**Maya**

While I used to do all my 3D modeling in Maya, I save time by modeling in Houdini. I stopped modeling in Maya several years back. The only reason I can see needing to learn Maya is that it is still the Industry standard for character animation.

**What About Cinema 4D and 3DS Max?**

I have two quick thoughts. I have used both software applications. I am not a fan of either of them. If your sole aim is Motion Graphics, learn Cinema 4D. If you are an architect, will only do architectural visualization work, then learn Rhino and 3Ds Max.

## Understanding Basic Concepts of 3D Modeling for Beginners

**Basic Primitive Shapes**

Start first with simple shapes. Every 3D modeling software has the ability to create basic shapes. Usually, this is a sphere, cube, tube, or torus. If you are unaware, the torus is a doughnut shape. Shapes are composed of points, and the geometry that these points create is called polygons. A polygon is a shape that has at least 3 points. Two points make a line. A polygon can have 3 points, 4 points, or more than 4 points. We have names for these different point counts. Tris, Quads, and NGons. Ngons are any polygon that has more than four points. While Ngons are not always an illegal geometry type, they can cause problems. When modeling for game development, NGons are an illegal piece of geometry and must be divided into quads or tris.

**Get to Know Your Axis**

Axis just describes our coordinate space. We refer to the axes as X-axis, Y-axis, or Z-axis. This is only confusing for most beginners because some programs are Y-axis Up and some are Z-axis Up. What can get even more confusing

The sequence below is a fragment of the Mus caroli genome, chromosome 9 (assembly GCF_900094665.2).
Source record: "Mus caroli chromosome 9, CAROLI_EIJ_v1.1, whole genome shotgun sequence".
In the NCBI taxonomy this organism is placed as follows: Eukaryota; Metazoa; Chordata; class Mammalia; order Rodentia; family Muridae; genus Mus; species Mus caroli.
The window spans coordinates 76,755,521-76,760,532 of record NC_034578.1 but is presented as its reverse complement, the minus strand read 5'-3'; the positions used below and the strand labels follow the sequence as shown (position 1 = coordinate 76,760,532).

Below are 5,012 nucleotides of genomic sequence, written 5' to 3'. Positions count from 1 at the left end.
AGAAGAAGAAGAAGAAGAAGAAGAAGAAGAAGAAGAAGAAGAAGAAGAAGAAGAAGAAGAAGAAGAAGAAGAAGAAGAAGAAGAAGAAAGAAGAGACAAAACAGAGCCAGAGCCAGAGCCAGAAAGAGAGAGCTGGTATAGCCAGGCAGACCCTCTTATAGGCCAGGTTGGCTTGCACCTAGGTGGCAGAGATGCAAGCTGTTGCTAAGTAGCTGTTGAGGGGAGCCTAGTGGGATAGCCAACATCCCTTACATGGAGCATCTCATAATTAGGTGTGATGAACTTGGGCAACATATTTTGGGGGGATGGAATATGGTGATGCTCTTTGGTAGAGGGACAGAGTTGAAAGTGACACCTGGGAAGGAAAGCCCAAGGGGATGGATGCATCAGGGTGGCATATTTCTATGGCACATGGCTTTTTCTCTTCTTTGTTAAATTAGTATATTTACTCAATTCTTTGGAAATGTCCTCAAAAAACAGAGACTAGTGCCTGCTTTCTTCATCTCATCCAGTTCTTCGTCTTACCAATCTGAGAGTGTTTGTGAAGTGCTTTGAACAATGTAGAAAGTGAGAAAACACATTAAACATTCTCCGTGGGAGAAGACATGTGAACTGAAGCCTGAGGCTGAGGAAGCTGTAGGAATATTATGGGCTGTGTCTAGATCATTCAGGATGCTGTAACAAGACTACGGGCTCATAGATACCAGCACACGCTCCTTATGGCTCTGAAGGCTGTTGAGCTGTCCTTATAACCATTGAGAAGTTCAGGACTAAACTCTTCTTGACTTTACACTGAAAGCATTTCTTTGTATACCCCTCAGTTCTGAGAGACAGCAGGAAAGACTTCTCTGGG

### Box Modeling

As a beginner, once you are comfortable with the interface start learning some basic modeling techniques like box modeling. Box modeling is a technique where we start with a simple box. We can then add edge loops to the box to divide it up. We can then use other tools like Poly Extruding or Poly Beveling in order to start to add details. Edge Loops are easier to watch than to explain so watch the short video below on Box Modeling.

## What is the Difference Between Procedural and Parametric Modeling?

Procedural 3D modeling is the process of creating a non-destructive chain of tools that create a final model. Within this chain of nodes, most items can be adjusted without breaking the chain. This allows for the ability to create variety easily. Parametric modeling is the process of creating surfaces that are defined mathematically. A simple example of this is the primitive torus. This shape is wholly defined by math. Usually, parametric modeling involves either using Nurbs Bezier curves or surfaces. CAD software like Solidworks uses this sort of modeling and this is more of an engineering application.

## 3D Modeling for Indie Games

Whether you want to be an environment artist working in the gaming industry or you want to create a highly detailed model for a prop we need to understand the basics of modeling for the game engine. Experienced designers know how to optimize their models. When we are 3d modeling for real-time we need to be conscious of how many polygons we are using. We should also understand how to create L.O.D. models. When we are modeling for game development we need to make sure that we take optimization into our design process.

### Level OF Detail Models